The floods of 2004-05, along with the Shell Chemical Explosion, the storms of 1998 and the various presidential visits to our area, was among the biggest stories I've covered in my almost 30 years (29 years this past week) at WTAP.
It's one of those stories that no one in the area at this time (especially no one who actually was affected by the storm and the floods) will ever forget.
But all of us...including those of us in the media...who were caught up in the story at the time, tend to forget what DIDN'T happen as a result of the storm and in the weeks to follow.
Lots of people were displaced by the floods, which took the area by surprise. Many of us went to bed the night before thinking the worst of the storm had passed us by. People who weren't displaced, such as downtown Marietta businesses, suffered financial losses into the hundreds of thousands (perhaps even millions) of dollars. Some never reopened.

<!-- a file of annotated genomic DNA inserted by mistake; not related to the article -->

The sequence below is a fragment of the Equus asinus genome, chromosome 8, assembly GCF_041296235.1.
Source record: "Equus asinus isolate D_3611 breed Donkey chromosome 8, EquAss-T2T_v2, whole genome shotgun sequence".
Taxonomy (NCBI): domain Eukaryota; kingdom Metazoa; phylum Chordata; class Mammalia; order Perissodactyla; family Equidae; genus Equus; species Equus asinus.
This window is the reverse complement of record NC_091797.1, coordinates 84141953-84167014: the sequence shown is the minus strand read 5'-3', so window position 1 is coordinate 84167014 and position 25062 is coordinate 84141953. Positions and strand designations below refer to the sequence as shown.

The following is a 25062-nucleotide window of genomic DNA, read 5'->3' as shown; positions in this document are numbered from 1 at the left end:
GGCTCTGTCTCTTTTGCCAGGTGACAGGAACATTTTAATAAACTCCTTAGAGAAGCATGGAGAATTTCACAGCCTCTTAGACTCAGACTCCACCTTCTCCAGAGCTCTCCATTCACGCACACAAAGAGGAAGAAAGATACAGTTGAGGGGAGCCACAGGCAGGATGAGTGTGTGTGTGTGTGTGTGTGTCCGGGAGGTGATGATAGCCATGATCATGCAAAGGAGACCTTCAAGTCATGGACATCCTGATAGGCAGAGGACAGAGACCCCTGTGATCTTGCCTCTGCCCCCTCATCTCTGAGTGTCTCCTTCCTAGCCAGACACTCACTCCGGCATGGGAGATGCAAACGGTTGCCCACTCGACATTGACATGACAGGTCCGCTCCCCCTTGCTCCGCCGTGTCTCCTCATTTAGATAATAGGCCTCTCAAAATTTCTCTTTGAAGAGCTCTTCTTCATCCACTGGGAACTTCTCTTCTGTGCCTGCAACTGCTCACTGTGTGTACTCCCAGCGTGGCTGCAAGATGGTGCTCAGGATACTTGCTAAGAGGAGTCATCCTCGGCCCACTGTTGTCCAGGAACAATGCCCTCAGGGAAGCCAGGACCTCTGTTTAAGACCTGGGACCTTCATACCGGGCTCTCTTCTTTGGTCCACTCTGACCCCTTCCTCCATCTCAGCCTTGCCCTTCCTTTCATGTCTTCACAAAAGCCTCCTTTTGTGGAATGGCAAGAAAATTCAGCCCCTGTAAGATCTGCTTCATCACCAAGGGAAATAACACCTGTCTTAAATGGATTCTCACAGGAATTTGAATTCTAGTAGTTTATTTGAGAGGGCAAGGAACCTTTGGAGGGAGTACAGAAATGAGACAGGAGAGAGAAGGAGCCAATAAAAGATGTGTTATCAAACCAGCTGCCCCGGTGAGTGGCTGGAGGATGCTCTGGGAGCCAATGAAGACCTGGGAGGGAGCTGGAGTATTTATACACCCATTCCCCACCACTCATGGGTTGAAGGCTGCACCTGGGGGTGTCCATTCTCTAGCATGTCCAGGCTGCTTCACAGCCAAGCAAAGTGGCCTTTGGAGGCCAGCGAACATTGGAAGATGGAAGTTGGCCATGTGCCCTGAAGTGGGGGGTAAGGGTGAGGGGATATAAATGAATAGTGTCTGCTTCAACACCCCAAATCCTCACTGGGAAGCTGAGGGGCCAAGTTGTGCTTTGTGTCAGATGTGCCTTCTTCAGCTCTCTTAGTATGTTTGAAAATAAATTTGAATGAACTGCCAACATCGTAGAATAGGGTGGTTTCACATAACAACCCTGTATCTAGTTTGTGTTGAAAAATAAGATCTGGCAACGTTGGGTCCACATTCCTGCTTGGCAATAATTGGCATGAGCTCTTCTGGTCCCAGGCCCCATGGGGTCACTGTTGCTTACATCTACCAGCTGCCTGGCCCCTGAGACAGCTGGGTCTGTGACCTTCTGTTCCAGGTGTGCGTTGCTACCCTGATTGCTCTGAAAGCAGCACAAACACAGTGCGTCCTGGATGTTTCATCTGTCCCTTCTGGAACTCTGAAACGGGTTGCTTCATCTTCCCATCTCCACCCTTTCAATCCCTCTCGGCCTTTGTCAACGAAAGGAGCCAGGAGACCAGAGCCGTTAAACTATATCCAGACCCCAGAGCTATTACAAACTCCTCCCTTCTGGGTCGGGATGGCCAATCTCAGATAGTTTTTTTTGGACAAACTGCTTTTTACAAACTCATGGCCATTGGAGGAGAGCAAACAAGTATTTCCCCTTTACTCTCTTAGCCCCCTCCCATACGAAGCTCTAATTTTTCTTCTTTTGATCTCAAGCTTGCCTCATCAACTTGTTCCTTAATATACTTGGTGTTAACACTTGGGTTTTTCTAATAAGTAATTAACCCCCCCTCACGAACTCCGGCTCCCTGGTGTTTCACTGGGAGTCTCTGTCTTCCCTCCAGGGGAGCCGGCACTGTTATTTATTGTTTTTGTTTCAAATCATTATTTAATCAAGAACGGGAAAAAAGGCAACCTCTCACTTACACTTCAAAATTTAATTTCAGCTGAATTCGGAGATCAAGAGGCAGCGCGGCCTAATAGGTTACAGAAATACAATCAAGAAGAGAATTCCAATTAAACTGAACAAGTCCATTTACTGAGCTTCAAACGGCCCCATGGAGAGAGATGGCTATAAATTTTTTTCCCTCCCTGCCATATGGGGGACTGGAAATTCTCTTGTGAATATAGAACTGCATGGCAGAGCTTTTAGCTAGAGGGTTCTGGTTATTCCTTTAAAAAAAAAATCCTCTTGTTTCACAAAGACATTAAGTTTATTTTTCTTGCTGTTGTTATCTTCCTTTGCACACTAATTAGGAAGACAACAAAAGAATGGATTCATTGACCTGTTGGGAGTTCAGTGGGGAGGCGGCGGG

But I don't recall of one person losing their lives as a result of the storm and the floods. That's amazing when you think about it, considering all the devastation.
I thought of that almost a year later, when Hurricane Katrina hit the Gulf Coast, resulting not only in billions of dollars in damages, but the loss of more than 1800 lives.
The two storms, admittedly, aren't a good comparison. I like to say that what we faced from Ivan was a mud puddle compared to Katrina.
Compare it instead, to the previously-mentioned storms of June, 1998, which resulted in several deaths, half a dozen alone in Noble County.
Although, as I learned from some business people and residents this week, the "Ivan storm" has left some physical and emotional scars, most of the people affected by it are still around, unless they've moved out of the area.
Mostly, people have moved on. And that's a good thing.